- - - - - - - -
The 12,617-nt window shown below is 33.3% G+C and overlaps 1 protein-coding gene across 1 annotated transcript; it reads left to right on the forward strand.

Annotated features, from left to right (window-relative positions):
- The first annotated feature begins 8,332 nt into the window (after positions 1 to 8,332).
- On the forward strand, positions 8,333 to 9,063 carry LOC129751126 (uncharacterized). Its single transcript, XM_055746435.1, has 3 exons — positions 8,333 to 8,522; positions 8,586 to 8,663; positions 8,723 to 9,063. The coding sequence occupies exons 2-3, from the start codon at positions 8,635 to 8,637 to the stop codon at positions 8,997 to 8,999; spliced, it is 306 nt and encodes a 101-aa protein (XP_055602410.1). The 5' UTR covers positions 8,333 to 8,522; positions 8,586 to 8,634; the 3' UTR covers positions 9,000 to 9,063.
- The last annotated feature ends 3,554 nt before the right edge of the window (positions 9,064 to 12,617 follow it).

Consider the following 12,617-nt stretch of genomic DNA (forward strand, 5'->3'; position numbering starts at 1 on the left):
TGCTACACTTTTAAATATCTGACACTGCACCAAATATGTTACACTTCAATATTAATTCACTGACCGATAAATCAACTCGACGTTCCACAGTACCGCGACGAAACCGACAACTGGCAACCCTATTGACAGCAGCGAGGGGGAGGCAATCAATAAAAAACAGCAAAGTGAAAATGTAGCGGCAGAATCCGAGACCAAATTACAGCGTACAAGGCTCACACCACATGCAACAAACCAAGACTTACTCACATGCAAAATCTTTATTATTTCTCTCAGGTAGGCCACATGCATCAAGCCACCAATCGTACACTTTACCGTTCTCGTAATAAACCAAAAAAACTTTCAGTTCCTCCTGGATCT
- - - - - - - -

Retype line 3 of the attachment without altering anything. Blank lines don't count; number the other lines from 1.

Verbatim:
- The first annotated feature begins 8,332 nt into the window (after positions 1 to 8,332).